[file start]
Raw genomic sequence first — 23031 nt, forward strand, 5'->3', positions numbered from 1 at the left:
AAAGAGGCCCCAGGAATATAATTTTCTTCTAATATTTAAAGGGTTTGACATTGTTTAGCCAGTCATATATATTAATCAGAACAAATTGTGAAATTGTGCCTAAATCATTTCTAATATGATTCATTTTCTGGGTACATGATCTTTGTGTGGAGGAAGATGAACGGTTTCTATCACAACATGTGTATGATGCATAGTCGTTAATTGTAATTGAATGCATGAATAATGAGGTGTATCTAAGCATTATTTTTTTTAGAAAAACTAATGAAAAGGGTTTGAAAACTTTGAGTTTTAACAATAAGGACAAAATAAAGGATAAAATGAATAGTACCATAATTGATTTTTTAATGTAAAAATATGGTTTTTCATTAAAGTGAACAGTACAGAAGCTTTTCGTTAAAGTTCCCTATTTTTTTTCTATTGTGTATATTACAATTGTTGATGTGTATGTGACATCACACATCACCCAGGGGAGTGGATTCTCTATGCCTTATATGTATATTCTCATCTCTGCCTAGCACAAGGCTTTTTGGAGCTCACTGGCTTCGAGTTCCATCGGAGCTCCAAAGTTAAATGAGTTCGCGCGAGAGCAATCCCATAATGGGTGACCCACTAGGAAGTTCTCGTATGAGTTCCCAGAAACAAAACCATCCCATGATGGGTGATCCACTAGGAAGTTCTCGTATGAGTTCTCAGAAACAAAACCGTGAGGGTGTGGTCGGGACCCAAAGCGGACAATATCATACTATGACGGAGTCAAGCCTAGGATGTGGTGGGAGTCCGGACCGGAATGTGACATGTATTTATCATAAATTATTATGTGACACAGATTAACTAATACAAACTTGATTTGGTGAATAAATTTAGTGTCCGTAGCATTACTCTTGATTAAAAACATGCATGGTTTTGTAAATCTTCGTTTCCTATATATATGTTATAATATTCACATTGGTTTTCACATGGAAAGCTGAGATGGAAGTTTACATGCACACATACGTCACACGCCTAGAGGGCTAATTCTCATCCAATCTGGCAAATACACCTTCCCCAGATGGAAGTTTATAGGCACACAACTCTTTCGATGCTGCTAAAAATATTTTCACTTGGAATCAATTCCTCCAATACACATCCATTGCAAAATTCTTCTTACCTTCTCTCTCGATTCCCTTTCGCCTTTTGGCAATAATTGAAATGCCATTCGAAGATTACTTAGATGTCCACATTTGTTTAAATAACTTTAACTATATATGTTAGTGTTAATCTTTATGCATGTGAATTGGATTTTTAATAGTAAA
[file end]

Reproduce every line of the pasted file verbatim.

Raw genomic sequence first — 23031 nt, forward strand, 5'->3', positions numbered from 1 at the left:
AAAGAGGCCCCAGGAATATAATTTTCTTCTAATATTTAAAGGGTTTGACATTGTTTAGCCAGTCATATATATTAATCAGAACAAATTGTGAAATTGTGCCTAAATCATTTCTAATATGATTCATTTTCTGGGTACATGATCTTTGTGTGGAGGAAGATGAACGGTTTCTATCACAACATGTGTATGATGCATAGTCGTTAATTGTAATTGAATGCATGAATAATGAGGTGTATCTAAGCATTATTTTTTTTAGAAAAACTAATGAAAAGGGTTTGAAAACTTTGAGTTTTAACAATAAGGACAAAATAAAGGATAAAATGAATAGTACCATAATTGATTTTTTAATGTAAAAATATGGTTTTTCATTAAAGTGAACAGTACAGAAGCTTTTCGTTAAAGTTCCCTATTTTTTTTCTATTGTGTATATTACAATTGTTGATGTGTATGTGACATCACACATCACCCAGGGGAGTGGATTCTCTATGCCTTATATGTATATTCTCATCTCTGCCTAGCACAAGGCTTTTTGGAGCTCACTGGCTTCGAGTTCCATCGGAGCTCCAAAGTTAAATGAGTTCGCGCGAGAGCAATCCCATAATGGGTGACCCACTAGGAAGTTCTCGTATGAGTTCCCAGAAACAAAACCATCCCATGATGGGTGATCCACTAGGAAGTTCTCGTATGAGTTCTCAGAAACAAAACCGTGAGGGTGTGGTCGGGACCCAAAGCGGACAATATCATACTATGACGGAGTCAAGCCTAGGATGTGGTGGGAGTCCGGACCGGAATGTGACATGTATTTATCATAAATTATTATGTGACACAGATTAACTAATACAAACTTGATTTGGTGAATAAATTTAGTGTCCGTAGCATTACTCTTGATTAAAAACATGCATGGTTTTGTAAATCTTCGTTTCCTATATATATGTTATAATATTCACATTGGTTTTCACATGGAAAGCTGAGATGGAAGTTTACATGCACACATACGTCACACGCCTAGAGGGCTAATTCTCATCCAATCTGGCAAATACACCTTCCCCAGATGGAAGTTTATAGGCACACAACTCTTTCGATGCTGCTAAAAATATTTTCACTTGGAATCAATTCCTCCAATACACATCCATTGCAAAATTCTTCTTACCTTCTCTCTCGATTCCCTTTCGCCTTTTGGCAATAATTGAAATGCCATTCGAAGATTACTTAGATGTCCACATTTGTTTAAATAACTTTAACTATATATGTTAGTGTTAATCTTTATGCATGTGAATTGGATTTTTAATAGTAAA